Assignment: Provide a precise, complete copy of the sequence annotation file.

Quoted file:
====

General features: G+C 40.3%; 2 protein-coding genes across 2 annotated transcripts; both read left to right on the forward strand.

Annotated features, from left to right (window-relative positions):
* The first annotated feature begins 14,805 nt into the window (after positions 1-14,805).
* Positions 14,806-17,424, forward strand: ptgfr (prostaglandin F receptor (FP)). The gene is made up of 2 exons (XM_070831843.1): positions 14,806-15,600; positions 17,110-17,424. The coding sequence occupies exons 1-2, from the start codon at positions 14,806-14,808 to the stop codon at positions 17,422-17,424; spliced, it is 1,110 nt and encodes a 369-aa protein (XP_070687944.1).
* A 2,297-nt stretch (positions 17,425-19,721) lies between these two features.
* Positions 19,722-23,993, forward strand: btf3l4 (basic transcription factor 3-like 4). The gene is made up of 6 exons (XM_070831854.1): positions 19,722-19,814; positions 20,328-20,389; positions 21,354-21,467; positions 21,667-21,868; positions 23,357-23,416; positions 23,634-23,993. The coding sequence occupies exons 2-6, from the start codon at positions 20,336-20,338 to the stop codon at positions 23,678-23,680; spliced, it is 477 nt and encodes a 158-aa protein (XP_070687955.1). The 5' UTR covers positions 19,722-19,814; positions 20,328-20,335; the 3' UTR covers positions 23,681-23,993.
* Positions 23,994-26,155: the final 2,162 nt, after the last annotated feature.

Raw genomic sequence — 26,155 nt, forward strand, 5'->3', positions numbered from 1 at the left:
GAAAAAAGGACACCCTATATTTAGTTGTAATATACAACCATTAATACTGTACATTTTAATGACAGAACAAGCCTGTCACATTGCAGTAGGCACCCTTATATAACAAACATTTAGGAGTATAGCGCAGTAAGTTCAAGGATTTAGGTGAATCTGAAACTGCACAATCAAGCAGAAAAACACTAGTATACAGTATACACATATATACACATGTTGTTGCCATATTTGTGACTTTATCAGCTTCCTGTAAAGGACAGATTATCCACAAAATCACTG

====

General features: G+C 40.3%; 2 protein-coding genes across 2 annotated transcripts; both read left to right on the forward strand.

Annotated features, from left to right (window-relative positions):
* The first annotated feature begins 14,805 nt into the window (after positions 1-14,805).
* Positions 14,806-17,424, forward strand: ptgfr (prostaglandin F receptor (FP)). The gene is made up of 2 exons (XM_070831843.1): positions 14,806-15,600; positions 17,110-17,424. The coding sequence occupies exons 1-2, from the start codon at positions 14,806-14,808 to the stop codon at positions 17,422-17,424; spliced, it is 1,110 nt and encodes a 369-aa protein (XP_070687944.1).
* A 2,297-nt stretch (positions 17,425-19,721) lies between these two features.
* Positions 19,722-23,993, forward strand: btf3l4 (basic transcription factor 3-like 4). The gene is made up of 6 exons (XM_070831854.1): positions 19,722-19,814; positions 20,328-20,389; positions 21,354-21,467; positions 21,667-21,868; positions 23,357-23,416; positions 23,634-23,993. The coding sequence occupies exons 2-6, from the start codon at positions 20,336-20,338 to the stop codon at positions 23,678-23,680; spliced, it is 477 nt and encodes a 158-aa protein (XP_070687955.1). The 5' UTR covers positions 19,722-19,814; positions 20,328-20,335; the 3' UTR covers positions 23,681-23,993.
* Positions 23,994-26,155: the final 2,162 nt, after the last annotated feature.

Raw genomic sequence — 26,155 nt, forward strand, 5'->3', positions numbered from 1 at the left:
GAAAAAAGGACACCCTATATTTAGTTGTAATATACAACCATTAATACTGTACATTTTAATGACAGAACAAGCCTGTCACATTGCAGTAGGCACCCTTATATAACAAACATTTAGGAGTATAGCGCAGTAAGTTCAAGGATTTAGGTGAATCTGAAACTGCACAATCAAGCAGAAAAACACTAGTATACAGTATACACATATATACACATGTTGTTGCCATATTTGTGACTTTATCAGCTTCCTGTAAAGGACAGATTATCCACAAAATCACTG